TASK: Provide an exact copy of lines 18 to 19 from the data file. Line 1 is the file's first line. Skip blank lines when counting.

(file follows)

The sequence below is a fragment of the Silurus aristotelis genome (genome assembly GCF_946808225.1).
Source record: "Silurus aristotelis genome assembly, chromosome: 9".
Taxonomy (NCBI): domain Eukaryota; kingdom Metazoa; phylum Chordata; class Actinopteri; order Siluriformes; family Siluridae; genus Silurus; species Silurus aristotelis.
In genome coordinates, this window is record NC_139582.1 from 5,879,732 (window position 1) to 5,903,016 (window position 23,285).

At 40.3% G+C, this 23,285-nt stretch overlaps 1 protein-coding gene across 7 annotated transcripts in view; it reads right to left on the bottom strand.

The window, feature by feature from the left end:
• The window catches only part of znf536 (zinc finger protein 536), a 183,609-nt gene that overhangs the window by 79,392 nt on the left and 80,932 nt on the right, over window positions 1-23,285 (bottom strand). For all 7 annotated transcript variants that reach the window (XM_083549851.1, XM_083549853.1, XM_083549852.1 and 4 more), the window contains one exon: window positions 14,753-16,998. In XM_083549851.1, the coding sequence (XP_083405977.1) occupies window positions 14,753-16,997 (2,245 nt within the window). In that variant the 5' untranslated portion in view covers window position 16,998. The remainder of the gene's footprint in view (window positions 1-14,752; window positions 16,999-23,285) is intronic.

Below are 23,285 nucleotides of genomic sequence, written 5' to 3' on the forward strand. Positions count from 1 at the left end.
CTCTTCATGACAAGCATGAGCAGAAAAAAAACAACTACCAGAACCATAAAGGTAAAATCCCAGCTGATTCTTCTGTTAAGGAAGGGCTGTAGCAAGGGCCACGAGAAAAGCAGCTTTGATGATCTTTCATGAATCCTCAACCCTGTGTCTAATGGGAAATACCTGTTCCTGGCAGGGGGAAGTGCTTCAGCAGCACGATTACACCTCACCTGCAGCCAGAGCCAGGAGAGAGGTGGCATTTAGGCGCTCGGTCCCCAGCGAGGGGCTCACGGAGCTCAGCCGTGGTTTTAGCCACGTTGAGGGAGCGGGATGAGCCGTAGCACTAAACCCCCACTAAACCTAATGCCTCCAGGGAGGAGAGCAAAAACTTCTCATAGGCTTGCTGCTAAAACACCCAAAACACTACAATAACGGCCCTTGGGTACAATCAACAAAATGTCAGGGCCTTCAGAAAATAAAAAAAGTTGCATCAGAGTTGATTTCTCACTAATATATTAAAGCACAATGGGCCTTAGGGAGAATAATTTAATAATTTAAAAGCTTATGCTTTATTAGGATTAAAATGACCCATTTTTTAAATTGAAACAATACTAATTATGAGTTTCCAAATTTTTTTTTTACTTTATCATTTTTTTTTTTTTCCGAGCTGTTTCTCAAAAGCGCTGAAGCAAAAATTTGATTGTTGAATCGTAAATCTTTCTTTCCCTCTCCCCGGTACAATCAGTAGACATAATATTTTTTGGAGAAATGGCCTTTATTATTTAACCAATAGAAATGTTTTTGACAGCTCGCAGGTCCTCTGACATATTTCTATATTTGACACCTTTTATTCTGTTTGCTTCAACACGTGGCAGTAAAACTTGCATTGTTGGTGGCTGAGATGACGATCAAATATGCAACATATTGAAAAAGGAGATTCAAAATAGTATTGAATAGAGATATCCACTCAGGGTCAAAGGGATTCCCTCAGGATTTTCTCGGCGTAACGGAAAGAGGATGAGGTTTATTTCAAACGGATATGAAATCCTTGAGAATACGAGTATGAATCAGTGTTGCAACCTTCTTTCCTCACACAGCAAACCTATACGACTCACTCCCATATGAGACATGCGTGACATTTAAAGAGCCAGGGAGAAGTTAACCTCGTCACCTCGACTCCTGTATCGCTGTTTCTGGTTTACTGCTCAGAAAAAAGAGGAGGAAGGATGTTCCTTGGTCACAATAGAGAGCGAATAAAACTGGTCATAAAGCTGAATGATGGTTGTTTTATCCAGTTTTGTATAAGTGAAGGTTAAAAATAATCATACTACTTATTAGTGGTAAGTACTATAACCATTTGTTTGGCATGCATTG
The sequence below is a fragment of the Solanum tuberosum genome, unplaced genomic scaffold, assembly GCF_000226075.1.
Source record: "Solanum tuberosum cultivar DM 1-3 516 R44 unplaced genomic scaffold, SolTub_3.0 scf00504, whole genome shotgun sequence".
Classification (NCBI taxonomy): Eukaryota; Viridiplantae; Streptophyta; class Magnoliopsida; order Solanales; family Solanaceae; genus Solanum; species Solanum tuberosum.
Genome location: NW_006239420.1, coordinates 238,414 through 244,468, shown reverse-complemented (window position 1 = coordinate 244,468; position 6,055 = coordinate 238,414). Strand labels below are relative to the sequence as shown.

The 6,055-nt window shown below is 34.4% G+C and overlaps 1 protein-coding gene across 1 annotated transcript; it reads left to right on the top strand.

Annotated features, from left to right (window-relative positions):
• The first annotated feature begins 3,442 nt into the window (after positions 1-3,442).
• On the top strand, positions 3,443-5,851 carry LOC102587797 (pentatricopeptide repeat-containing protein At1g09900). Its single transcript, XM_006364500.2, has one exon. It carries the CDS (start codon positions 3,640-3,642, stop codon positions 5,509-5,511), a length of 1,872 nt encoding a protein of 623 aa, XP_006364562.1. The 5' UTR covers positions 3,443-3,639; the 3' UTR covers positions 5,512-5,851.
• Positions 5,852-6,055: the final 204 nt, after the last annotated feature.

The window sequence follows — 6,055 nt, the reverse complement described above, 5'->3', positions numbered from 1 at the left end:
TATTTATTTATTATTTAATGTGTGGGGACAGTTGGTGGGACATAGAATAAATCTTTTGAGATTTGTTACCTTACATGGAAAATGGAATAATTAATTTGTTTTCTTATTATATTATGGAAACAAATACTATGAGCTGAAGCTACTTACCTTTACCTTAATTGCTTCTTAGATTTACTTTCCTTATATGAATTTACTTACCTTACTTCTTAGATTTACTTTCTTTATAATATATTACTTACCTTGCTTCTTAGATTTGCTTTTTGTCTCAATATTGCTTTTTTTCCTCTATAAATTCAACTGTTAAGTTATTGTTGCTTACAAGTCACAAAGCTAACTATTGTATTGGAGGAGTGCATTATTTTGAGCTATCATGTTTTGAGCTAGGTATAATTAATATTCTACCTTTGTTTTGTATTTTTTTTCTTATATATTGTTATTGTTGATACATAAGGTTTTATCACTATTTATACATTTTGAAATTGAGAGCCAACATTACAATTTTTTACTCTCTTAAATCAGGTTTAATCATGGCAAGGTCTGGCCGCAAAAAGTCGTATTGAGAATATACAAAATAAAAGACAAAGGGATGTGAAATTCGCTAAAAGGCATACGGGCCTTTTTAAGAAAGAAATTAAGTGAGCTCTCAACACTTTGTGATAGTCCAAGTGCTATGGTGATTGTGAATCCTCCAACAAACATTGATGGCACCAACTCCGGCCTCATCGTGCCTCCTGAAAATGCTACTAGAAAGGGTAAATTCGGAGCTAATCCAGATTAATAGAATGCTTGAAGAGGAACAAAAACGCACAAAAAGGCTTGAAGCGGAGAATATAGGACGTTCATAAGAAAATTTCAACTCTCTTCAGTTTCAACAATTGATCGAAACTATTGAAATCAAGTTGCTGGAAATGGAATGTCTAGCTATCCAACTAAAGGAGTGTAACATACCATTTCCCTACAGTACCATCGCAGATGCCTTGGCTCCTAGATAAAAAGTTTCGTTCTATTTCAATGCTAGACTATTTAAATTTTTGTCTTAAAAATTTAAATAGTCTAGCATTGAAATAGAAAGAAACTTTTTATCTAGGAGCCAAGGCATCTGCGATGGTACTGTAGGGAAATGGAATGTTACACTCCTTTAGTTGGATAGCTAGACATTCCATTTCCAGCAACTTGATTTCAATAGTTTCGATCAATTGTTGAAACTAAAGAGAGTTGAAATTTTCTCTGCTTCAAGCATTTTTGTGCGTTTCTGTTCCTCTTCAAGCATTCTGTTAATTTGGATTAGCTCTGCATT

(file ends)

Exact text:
• Positions 5,852-6,055: the final 204 nt, after the last annotated feature.

The window sequence follows — 6,055 nt, the reverse complement described above, 5'->3', positions numbered from 1 at the left end: